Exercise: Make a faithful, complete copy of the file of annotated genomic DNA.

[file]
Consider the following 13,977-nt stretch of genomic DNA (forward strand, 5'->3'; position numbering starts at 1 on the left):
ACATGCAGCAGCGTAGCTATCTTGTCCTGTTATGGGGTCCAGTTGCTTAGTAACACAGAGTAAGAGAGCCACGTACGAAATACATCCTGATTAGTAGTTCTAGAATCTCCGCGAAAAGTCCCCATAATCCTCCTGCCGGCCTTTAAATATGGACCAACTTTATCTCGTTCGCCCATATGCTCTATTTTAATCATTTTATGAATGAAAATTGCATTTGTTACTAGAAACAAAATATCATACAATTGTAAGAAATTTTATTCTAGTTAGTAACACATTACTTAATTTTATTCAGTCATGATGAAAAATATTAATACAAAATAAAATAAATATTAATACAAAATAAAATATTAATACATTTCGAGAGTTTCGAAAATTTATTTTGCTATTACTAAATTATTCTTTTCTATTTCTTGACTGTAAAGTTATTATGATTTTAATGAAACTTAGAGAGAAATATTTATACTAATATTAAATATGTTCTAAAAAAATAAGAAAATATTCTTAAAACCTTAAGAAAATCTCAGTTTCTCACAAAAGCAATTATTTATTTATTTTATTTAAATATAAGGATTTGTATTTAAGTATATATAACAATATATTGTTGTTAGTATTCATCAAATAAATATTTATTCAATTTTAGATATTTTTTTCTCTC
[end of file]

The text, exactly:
Consider the following 13,977-nt stretch of genomic DNA (forward strand, 5'->3'; position numbering starts at 1 on the left):
ACATGCAGCAGCGTAGCTATCTTGTCCTGTTATGGGGTCCAGTTGCTTAGTAACACAGAGTAAGAGAGCCACGTACGAAATACATCCTGATTAGTAGTTCTAGAATCTCCGCGAAAAGTCCCCATAATCCTCCTGCCGGCCTTTAAATATGGACCAACTTTATCTCGTTCGCCCATATGCTCTATTTTAATCATTTTATGAATGAAAATTGCATTTGTTACTAGAAACAAAATATCATACAATTGTAAGAAATTTTATTCTAGTTAGTAACACATTACTTAATTTTATTCAGTCATGATGAAAAATATTAATACAAAATAAAATAAATATTAATACAAAATAAAATATTAATACATTTCGAGAGTTTCGAAAATTTATTTTGCTATTACTAAATTATTCTTTTCTATTTCTTGACTGTAAAGTTATTATGATTTTAATGAAACTTAGAGAGAAATATTTATACTAATATTAAATATGTTCTAAAAAAATAAGAAAATATTCTTAAAACCTTAAGAAAATCTCAGTTTCTCACAAAAGCAATTATTTATTTATTTTATTTAAATATAAGGATTTGTATTTAAGTATATATAACAATATATTGTTGTTAGTATTCATCAAATAAATATTTATTCAATTTTAGATATTTTTTTCTCTC